Dillon to bob up at Settlers
Fremantle songwriter Noah Dillon will bring his “twisted and dark” folk storytelling to Settlers Tavern tonight.
Drawing on influences from Modest Mouse to Courtney Barnett, Dillon has turned his Fremantle following into a national fan base — and with recent shows in Esperance, Albany, Busselton and Margaret River, his country-tinged folk is mesmerising regional crowds.
Dillon said he empathised with near- namesake Bob Dylan and other singer songwriters who wrote from a sad place but was working on a “cathartic, memorable experience” at his live shows.
“I pride myself in providing songs with honest and real qualities. Some people may not be completely ready for that but eventually by the end of the set they’re won over,” he said.
Folk anthem Don’t Act Like You Know Me addresses the sense of loss and separation from losing touch with someone significant.
“I wrote that track about the strange feeling of emotional limbo you get when you know someone so well and for whatever reason you become distant,” he said.
Dillon and his band recently wrapped up a sold-out national tour during which they toured the triple J studios.
Dillon said he was keen to share his emotive songs with a wider audience.
“We were really surprised at the amazing reception we got over east, I’m really grateful people believed in me,” he said.
“I want to keep everyone listening on their toes while also keeping a coherent story line.”
The result of Dillon’s engaging storytelling is a full composition of emotion told from a brutally honest perspective.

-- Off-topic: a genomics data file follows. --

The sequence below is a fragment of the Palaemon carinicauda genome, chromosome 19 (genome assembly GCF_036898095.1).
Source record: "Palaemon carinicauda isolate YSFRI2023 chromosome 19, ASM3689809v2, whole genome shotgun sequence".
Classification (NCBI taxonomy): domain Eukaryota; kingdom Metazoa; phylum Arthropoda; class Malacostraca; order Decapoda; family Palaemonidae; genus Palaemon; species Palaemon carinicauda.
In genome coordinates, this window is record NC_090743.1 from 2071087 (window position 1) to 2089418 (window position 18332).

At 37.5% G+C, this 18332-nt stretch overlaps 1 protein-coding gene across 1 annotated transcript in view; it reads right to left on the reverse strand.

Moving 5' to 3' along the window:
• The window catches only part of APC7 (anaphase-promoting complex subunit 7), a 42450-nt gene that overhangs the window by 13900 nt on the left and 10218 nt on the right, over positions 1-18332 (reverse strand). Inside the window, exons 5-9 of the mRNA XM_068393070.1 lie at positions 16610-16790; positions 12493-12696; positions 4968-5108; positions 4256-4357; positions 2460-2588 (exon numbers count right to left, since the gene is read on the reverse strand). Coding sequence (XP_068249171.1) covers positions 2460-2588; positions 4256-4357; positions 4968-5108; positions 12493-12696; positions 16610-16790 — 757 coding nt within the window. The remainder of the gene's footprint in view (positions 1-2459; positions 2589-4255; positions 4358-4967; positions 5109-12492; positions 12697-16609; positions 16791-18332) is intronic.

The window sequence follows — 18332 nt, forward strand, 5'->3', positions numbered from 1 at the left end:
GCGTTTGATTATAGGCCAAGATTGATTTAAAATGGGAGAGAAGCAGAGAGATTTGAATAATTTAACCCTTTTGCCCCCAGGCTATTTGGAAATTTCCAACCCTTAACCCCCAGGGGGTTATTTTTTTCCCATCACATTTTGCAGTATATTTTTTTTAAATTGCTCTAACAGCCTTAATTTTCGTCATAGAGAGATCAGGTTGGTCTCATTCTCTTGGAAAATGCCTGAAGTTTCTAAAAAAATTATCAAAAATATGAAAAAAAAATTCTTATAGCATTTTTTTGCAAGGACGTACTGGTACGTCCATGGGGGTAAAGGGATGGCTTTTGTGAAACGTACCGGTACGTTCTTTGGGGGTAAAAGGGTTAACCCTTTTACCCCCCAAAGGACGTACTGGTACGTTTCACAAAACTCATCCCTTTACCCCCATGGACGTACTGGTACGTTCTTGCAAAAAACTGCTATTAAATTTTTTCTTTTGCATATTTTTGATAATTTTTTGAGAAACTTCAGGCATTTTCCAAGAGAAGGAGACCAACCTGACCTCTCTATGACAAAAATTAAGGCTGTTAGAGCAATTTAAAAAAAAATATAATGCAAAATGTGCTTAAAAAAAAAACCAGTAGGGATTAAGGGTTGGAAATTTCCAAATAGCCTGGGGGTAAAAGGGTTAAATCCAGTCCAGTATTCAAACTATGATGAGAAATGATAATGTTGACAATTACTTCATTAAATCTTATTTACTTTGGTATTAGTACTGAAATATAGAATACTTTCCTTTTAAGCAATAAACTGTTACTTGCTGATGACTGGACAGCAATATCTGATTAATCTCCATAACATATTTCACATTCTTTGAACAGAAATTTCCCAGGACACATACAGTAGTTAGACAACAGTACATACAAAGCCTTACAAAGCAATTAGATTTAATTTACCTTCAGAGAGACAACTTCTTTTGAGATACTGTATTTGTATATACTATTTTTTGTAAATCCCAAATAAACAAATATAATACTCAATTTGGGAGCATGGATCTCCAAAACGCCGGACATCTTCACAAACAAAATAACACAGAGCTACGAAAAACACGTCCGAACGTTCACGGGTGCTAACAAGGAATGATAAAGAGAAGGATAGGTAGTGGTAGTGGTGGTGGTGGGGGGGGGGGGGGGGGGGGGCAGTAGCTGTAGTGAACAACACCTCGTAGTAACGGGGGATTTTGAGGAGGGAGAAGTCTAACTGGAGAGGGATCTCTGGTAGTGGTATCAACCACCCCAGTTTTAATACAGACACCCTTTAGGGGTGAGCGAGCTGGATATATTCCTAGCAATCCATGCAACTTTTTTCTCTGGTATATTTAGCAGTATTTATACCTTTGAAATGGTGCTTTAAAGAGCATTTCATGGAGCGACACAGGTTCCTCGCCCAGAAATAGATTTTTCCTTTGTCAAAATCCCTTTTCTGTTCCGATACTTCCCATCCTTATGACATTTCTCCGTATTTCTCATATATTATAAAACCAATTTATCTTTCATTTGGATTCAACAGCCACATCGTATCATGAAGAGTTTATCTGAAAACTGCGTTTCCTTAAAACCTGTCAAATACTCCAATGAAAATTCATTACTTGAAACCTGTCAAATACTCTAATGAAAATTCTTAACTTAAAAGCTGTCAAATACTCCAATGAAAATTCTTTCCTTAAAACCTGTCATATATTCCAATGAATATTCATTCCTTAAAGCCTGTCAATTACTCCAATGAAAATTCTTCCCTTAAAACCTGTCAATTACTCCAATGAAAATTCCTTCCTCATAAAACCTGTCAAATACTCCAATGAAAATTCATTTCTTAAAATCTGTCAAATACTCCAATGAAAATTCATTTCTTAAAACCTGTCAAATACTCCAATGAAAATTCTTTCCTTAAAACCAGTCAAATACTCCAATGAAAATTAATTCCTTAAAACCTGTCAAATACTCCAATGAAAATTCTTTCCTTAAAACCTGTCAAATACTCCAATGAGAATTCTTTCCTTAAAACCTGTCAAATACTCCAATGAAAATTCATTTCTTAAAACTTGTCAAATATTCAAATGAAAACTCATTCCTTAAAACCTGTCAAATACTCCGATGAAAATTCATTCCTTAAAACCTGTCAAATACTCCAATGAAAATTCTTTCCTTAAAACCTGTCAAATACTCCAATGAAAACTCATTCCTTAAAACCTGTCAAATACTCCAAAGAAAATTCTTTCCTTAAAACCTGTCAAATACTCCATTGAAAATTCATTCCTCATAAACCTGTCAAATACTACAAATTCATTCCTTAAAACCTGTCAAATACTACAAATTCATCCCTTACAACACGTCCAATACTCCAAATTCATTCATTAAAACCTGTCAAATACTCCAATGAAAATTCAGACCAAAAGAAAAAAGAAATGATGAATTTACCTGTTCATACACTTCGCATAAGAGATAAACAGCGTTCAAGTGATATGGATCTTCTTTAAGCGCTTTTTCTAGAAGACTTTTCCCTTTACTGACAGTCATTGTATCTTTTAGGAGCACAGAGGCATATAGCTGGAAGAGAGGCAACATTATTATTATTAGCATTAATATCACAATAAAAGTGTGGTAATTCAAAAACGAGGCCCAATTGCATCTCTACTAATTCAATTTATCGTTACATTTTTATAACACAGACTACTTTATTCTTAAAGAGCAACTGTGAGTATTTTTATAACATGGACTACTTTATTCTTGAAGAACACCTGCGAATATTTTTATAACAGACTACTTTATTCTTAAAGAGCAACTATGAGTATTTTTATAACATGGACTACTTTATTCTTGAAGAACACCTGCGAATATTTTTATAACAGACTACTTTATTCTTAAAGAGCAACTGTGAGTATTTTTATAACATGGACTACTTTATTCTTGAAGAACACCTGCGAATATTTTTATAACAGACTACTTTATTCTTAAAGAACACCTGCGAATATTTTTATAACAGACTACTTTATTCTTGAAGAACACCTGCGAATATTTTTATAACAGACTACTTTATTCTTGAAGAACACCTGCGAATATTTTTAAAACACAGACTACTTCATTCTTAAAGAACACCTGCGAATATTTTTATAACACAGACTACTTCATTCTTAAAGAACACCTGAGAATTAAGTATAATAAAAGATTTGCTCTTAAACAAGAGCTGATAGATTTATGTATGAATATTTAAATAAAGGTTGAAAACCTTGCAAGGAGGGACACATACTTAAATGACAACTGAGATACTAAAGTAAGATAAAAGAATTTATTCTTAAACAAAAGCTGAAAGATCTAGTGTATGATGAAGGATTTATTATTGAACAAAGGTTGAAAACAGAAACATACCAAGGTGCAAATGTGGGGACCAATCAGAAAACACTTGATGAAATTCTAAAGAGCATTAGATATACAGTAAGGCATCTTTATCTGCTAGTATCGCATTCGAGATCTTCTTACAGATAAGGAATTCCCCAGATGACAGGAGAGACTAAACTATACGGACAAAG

Dillon draws on his personal experience to drive his songwriting.
It was his time at an elite private school which inspired the track The Man I’m Not.
He said the social structure and hyper-masculinity pressured him to be something he wasn’t.
“I think a lot of people these days struggle with the pressures of growing up,” he said.
“This was a way of me saying I will be who I want to be.”
Dillon and his band have just wrapped up recording a six-track EP at Stella Donnelly’s Tunafish studio.
Everything Melts is due for release in September.
Even with big things in the pipeline, Dillion said live gigs remained a huge focus for the group.
“Our live performance is where I feel most comfortable because I feel like it’s the most natural forum to listen to music,” he said.
“We can’t wait to play Settlers.
“We’re all very big fans of Margaret River and I’m right into surfing, so we take any opportunity we can to get down there.”
Support act Ghost Care will take to the stage at 10pm, with Dillon kicking off at 11pm.
Entry is free.
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